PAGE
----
Ethiopia is an ancient country with a rich diversity of peoples and cultures, but it has remained underdeveloped in socio-economic and political terms, and in technological advances, largely due to lack of resources.
In recent times the country has experienced severe calamities and political upheavals which have caused untold suffering to its people. Ethiopia's geographical position and climatic vulnerability mean that it is never free from the shadow of recurrent drought and starvation which brought it to the forefront of international media attention during the 1980s and early 1990s.
One of the world's poorer countries, many of Ethiopia's health facilities are in a state of dilapidation, especially in rural areas. Water and electricity supplies to hospitals and health centres, where they exist at all, are often sporadic and sometimes dangerous; leaking roofs and uneven floors further contribute to damage and decline to the extent that the provision of health services steadily disintegrates.
Conventional health parameters such as infant and maternal mortality, morbidity and mortality from communicable diseases, malnutrition and average life expectancy, place Ethiopia among the least privileged nations in the world. Nearly 90% of Ethiopians live in rural areas. Scattered villages populate remote valleys far from the nearest government health services which tend to be sited along the accessible main roads. Devastated by war, many health institutions are structurally damaged, some are beyond repair and will need to be rebuilt entirely. The population too are devastated by recurrent drought, both in the past and now.
At one time, Ethiopia's infrastructure and government services were excellent but, since the communist regime of the mid-1970s, health, education and welfare provision have deteriorated for want of essential resources. Historically, the level of academic training for health professionals has been relatively high and health workers at all levels achieved an enviable standard which was maintained with regular input from external trainers. However no significant infrastructure improvements or new equipment has been provided for over thirty years in many cases. Existing equipment lacks maintenance and spare parts, and much of that used in Ethiopia would be considered obsolete in any industrialised country.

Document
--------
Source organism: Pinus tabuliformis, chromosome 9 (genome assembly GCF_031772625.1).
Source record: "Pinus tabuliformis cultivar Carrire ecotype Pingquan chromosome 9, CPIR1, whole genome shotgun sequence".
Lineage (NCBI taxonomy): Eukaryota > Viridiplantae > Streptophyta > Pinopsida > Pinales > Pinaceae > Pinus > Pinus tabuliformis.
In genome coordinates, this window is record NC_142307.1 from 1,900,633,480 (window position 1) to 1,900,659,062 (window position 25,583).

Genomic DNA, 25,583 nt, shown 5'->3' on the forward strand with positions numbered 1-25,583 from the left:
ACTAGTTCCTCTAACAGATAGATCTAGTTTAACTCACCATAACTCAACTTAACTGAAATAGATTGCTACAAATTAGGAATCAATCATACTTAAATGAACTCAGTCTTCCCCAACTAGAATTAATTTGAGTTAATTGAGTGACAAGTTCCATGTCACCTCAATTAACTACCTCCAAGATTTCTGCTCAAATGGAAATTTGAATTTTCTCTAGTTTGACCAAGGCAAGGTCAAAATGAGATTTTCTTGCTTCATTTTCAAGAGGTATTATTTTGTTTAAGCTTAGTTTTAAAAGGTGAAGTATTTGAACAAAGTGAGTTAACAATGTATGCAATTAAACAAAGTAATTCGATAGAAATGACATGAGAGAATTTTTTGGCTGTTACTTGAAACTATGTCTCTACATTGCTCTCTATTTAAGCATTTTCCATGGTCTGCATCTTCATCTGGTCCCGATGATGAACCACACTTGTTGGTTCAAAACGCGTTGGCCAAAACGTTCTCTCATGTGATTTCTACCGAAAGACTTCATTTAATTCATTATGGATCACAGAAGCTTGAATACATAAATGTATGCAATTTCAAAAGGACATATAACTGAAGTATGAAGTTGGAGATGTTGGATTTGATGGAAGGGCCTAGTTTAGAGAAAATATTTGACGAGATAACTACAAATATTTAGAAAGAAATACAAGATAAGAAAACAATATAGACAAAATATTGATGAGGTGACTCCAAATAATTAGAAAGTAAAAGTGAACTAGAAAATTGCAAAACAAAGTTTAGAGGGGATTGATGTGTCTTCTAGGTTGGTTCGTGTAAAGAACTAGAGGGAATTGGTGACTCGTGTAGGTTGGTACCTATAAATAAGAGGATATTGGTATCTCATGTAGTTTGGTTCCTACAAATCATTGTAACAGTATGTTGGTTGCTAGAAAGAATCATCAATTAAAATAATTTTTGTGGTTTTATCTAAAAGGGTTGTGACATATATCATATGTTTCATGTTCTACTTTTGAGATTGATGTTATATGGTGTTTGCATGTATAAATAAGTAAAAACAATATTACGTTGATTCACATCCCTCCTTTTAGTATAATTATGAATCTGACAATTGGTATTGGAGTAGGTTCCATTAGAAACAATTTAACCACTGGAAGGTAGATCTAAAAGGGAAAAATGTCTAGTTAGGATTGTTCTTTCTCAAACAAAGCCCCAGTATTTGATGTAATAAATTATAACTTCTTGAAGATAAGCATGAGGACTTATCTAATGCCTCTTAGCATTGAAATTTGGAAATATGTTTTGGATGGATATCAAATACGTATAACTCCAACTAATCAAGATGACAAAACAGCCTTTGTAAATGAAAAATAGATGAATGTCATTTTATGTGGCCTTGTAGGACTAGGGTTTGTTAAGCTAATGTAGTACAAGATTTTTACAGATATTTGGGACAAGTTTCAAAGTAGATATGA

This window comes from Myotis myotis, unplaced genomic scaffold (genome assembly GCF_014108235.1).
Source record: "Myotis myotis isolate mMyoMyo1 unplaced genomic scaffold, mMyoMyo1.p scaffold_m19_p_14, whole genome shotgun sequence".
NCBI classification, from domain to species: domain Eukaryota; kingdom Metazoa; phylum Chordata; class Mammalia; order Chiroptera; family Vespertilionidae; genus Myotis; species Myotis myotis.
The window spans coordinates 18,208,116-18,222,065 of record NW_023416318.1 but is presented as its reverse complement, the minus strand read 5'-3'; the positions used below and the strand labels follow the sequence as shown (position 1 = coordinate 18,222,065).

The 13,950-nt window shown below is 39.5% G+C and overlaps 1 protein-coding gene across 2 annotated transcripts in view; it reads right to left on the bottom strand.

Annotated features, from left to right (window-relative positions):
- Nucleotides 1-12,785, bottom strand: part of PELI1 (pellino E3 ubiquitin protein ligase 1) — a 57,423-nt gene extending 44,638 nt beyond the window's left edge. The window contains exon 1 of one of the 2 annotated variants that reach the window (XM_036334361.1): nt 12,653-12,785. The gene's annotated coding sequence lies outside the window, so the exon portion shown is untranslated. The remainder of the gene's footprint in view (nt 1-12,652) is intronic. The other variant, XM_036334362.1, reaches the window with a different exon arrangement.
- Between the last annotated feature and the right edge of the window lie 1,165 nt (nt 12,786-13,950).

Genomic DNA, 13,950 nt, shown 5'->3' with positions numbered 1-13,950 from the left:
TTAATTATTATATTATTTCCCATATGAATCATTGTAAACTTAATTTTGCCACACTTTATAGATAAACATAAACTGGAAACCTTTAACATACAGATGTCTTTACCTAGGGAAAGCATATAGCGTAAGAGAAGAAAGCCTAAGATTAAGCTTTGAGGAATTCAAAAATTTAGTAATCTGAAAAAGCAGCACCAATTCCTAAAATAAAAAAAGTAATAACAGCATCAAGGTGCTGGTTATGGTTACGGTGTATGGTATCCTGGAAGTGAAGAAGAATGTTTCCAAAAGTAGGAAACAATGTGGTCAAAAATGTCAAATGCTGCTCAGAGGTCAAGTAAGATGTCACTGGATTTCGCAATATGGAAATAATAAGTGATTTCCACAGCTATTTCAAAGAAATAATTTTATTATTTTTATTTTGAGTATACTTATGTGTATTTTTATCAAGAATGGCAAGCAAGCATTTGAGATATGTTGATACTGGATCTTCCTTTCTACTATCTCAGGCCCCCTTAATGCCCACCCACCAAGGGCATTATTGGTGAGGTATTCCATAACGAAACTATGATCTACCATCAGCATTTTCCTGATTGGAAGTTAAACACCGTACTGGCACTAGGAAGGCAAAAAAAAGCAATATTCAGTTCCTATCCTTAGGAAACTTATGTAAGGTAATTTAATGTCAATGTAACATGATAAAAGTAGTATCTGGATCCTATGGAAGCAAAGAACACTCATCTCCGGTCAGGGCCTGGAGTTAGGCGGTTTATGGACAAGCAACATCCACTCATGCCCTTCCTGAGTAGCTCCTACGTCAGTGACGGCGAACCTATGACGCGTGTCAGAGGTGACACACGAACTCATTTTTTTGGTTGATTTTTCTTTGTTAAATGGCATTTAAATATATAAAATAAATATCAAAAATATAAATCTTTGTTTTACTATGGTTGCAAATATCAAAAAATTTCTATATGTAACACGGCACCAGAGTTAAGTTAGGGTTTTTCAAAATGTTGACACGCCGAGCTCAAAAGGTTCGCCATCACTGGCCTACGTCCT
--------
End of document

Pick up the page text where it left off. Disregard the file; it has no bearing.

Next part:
There are few roads in rural Ethiopia and 85% of Ethiopians rely on subsistence farming. Here, patients tend to seek medical attention only in extreme cases, especially during times of planting or harvesting, and often need to be carried for three or four days to reach a basic health centre. On arrival there is likely to be no equipment for tests, to help with diagnosis or for treatment. Even beds tend to be in a poor state of repair, if they are in evidence at all, and patients often must lie on the floor. Having travelled long distances, patients cannot always get the treatment they need.
Regional and district hospitals are in a similar condition and suffer the same shortages. Orthopaedic patients and amputees can spend as long as four months in hospital waiting for crutches, such is the shortage of supply.
Conversely, in developed countries such as Great Britain, health facilities are regularly upgraded, superseded or replaced as a matter of policy in order to maintain the highest standards. Until the time of replacement, medical equipment is kept serviceable and in operation in all our hospitals.
New technology and the need for reliability force the replacement of a great deal of perfectly good equipment, which then goes to waste. Much of this redundant equipment still operates as designed and would be a great improvement on the dilapidated equipment presently in use in most of the health institutions throughout Ethiopia. The potential for rehabilitating health centres in Ethiopia by recycling basic but reliable equipment from Britain is enormous.
There is only around one doctor for every 30,000 people in Ethiopia but many of these are based in Addis Abeba and the ratio in rural areas can be as high as 1:140,000. Initially, we are working in the Amhara Region of northern Ethiopia where there is currently only one qualified surgeon among the region's population of 17 million.
Frustration among health professionals, stemming from an inability to carry out the work for which they were trained, results in low morale and, ultimately, disillusionment. This leads to a deskilling of the workforce and a further weakening in health services. Re-equipping rural health facilities will allow staff to carry out the work for which they were trained. It also helps stem the exodus of qualified health professionals from rural areas where they tend to migrate to the private sector or emigrate in search of satisfaction and reward.